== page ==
With several governments internationally developing and implementing Climate Change, Circular Economy and Zero Waste Policies, global firms are already taking a proactive approach to supply chain risk management, while others are taking a riskier “wait and see approach”. On the retail side, leading companies have identified supply chains as a critical risk in this area and are developing more stringent sustainable procurement policies and criteria. On the producer side, organizations will need to ensure more sustainable supply chains, design and packaging in order to maintain competitiveness. These new, circular business models are driving the purchase of sustainable materials, products and services. At the same time, environmental requirements are increasingly being included in supplier contracts.
Walmart – Leading Retailers in Circular Supply Chain Management
For companies like Walmart where a large proportion of carbon footprint comes from suppliers, sustainability targets not only encompass their own operations but also their vast global supply chain. In December 2016, the mega-retailer joined several other major retailers and producers in becoming a member of Ellen Macarthur Foundation’s Circular Economy 100. As such, the organization has committed to a more circular business approach to supply chain management.
Walmart is now planning an even tighter sustainable supply chain management system that will screen and engage suppliers. This will encourage a more circular and sustainable design of products and packaging, mitigate regulatory and reputational risks, and capitalize on cost saving opportunities. This will also mean an even closer focus on greenhouse gas emissions (GHG), improved packaging efficiency, reducing waste streams, water conservation, and ethical sourcing in order to reduce overall environmental and social impacts.
The latest circular economy initiative builds on Walmart’s Supplier GHG Innovation Program that achieved a reduction of 20 million metric tons of CO2 from its products’ life-cycles and supply chains between 2010 and 2015. With an eye on further reducing ‘Scope 3’ emissions through its supply chain, Walmart has set a target to reduce emissions by 1 Gigaton by 2030. In addition, other retailers like Loblaw’s and Costco have implemented sustainable sourcing strategies that seek to ensure that their supply chains are economically, environmentally and socially sustainable.
For producers to maintain market access to Walmart and other retailers, it will be essential to develop new circular business models that encourage resource, GHG and cost efficiencies across life cycles – from design and sourcing, to manufacturing, to distribution, to use, to recovery, to reuse and/or disposal.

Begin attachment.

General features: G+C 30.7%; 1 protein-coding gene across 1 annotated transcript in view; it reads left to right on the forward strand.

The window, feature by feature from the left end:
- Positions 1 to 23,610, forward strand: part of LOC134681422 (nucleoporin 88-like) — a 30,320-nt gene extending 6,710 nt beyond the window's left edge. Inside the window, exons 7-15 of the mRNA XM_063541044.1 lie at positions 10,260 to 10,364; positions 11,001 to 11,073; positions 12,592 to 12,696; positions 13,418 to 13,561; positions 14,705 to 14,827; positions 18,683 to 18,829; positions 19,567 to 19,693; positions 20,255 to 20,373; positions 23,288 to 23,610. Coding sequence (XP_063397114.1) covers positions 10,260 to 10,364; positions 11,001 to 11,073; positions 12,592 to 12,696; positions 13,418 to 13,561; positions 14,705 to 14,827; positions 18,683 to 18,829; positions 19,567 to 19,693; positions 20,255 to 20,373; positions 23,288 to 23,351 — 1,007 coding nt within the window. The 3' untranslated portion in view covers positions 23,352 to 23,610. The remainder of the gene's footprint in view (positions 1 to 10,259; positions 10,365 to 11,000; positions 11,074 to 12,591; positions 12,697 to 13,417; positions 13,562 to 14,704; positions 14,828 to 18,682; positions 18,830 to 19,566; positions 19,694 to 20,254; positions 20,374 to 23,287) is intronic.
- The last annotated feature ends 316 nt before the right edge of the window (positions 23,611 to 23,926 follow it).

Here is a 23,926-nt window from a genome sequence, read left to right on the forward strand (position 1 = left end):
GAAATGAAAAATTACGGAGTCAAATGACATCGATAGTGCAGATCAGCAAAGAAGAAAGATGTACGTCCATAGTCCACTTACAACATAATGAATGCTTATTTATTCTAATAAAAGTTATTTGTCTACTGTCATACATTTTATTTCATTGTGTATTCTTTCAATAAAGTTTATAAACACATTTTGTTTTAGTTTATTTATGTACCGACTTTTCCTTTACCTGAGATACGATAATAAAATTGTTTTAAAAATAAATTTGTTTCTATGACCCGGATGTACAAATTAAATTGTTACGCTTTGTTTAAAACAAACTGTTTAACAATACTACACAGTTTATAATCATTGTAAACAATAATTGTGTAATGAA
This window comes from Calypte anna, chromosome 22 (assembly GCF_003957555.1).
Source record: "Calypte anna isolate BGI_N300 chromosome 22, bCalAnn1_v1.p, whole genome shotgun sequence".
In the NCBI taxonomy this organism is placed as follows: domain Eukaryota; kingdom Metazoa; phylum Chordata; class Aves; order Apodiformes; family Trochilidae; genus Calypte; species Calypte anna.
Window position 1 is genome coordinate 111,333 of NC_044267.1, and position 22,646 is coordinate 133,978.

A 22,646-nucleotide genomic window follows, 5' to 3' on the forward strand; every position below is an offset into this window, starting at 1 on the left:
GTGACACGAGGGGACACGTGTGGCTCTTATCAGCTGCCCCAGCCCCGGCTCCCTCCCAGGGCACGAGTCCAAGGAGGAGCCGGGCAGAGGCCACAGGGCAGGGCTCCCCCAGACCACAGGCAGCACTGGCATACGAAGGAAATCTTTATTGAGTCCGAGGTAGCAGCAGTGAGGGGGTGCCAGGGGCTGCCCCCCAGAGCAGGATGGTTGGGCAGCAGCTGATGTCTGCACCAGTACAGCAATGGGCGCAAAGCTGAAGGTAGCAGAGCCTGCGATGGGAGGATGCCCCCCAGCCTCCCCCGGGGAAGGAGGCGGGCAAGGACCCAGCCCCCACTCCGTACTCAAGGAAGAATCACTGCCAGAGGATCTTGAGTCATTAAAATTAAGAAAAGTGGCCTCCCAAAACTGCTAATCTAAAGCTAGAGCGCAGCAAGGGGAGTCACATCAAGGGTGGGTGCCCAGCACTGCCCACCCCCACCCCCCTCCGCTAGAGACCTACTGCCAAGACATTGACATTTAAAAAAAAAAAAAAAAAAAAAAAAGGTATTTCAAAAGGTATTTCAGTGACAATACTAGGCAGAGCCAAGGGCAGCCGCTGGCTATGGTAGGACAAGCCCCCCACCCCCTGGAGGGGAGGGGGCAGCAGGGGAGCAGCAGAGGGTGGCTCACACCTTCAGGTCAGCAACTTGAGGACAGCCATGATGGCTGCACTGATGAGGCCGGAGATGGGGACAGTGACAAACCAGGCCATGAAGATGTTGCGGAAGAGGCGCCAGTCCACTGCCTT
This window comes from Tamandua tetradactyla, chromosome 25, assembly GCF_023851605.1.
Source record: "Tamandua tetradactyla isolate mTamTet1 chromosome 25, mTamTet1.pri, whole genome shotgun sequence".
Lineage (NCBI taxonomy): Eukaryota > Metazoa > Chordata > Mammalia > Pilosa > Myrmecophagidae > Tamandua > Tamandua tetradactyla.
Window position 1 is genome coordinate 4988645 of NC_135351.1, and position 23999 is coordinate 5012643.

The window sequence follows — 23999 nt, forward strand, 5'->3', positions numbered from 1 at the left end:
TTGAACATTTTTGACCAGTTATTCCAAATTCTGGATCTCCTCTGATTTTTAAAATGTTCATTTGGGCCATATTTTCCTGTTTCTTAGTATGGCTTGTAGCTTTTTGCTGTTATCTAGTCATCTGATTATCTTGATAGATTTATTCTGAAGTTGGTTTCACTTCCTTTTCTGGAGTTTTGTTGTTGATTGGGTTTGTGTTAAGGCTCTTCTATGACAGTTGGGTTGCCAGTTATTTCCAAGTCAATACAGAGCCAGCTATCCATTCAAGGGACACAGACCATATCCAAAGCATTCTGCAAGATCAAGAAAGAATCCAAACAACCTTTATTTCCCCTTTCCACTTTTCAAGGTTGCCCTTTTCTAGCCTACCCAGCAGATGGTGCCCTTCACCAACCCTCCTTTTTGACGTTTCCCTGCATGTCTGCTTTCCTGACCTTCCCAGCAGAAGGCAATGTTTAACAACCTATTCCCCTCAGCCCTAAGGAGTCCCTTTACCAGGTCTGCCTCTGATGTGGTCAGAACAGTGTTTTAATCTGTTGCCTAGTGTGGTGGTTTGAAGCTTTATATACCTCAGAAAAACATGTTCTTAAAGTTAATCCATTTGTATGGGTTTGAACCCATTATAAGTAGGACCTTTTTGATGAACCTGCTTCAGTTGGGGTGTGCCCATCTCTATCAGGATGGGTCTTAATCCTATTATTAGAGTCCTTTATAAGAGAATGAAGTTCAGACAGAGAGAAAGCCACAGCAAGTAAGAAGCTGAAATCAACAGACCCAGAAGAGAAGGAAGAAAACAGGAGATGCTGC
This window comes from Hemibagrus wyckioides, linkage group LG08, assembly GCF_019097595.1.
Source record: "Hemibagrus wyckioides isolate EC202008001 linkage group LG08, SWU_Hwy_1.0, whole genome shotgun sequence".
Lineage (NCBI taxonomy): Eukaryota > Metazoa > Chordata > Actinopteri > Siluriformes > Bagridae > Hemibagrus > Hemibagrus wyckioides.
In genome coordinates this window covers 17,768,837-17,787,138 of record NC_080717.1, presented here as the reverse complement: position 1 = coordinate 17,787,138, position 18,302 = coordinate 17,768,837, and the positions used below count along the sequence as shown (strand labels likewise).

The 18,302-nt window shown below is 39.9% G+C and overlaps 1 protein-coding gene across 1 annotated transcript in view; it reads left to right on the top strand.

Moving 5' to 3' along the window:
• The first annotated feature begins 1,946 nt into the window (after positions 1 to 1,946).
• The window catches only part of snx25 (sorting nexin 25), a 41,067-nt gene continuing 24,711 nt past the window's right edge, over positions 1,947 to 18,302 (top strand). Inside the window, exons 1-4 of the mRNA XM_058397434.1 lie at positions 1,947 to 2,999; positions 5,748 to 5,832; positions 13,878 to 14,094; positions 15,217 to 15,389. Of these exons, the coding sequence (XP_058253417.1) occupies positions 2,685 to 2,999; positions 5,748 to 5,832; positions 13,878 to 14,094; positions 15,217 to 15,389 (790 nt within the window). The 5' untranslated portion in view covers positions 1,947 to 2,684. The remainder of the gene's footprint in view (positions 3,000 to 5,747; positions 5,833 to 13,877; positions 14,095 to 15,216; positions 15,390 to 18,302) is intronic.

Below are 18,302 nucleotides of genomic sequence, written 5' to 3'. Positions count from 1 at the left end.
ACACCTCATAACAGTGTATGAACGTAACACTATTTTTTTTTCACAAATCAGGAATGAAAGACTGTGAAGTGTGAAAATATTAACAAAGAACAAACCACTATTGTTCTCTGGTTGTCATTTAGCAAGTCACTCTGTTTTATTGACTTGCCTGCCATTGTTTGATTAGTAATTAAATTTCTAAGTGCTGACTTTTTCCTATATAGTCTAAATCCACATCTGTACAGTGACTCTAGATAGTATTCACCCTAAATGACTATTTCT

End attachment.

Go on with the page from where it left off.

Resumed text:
Leading Producers Taking Action
At Unilever, who is also part of the Circular Economy 100, the sustainable supply chain program extends across 200,000 different materials and over 160,000 suppliers who work with up to a million smallholder farmers. The consumer goods giant claims to be on track to reduce its carbon footprint by 40% by 2020. Above all, the organization has demonstrated that sustainability can drive revenue generation. By reducing their overall environmental impact by one third, the company grew from €40 billion to almost €50 billion in revenues with an increase in operating profit of approximately 5%.
Unilever has also recently committed to ensuring that all of its plastic packaging is 100% reusable, recyclable or compostable by 2025 and has called on the entire consumer goods industry to join them in adopting circular economy best practices.
Other producers such as Coca Cola and Dell have adopted a circular economy model and supply chain management best practices that can capitalize on cost reductions, reduce risks, increase brand reputation and revenue growth across operations and supply chains.
Sustainable Procurement Policies and Standards
The more stringent procurement policies of Walmart and other retailers is expected to create a domino effect across the consumer goods industry. This trend is accompanied by other drivers like new regulations as well as consumer and investor pressures. As such, producers will need to begin placing further focus on supply chain management in order to monitor sustainability risks and opportunities. In a recent study by BSR/GlobeScan’s State of Sustainable Business Survey, 84 percent of respondents said they had a supplier code of conduct, and 61 percent said they considered sustainability in sourcing strategies.
In addition, ISO 20400, the first international standard for Sustainable Procurement, is currently being finalized and due for release later this year. The latest ISO effort will build on current standards like the British Standard 8903 and the Chartered Institute of Procurement and Supply (CIPS). It will provide best practice guidelines for organizations to integrate sustainability in their procurement processes.
Amidst existing and forthcoming regulations, new international standards and stakeholder pressures, producers will need to consider more circular business models and delve deeper into their supply chains and product life cycles in order to meet increasingly rigid standards for transparency and disclosure related to sustainability, and access to markets.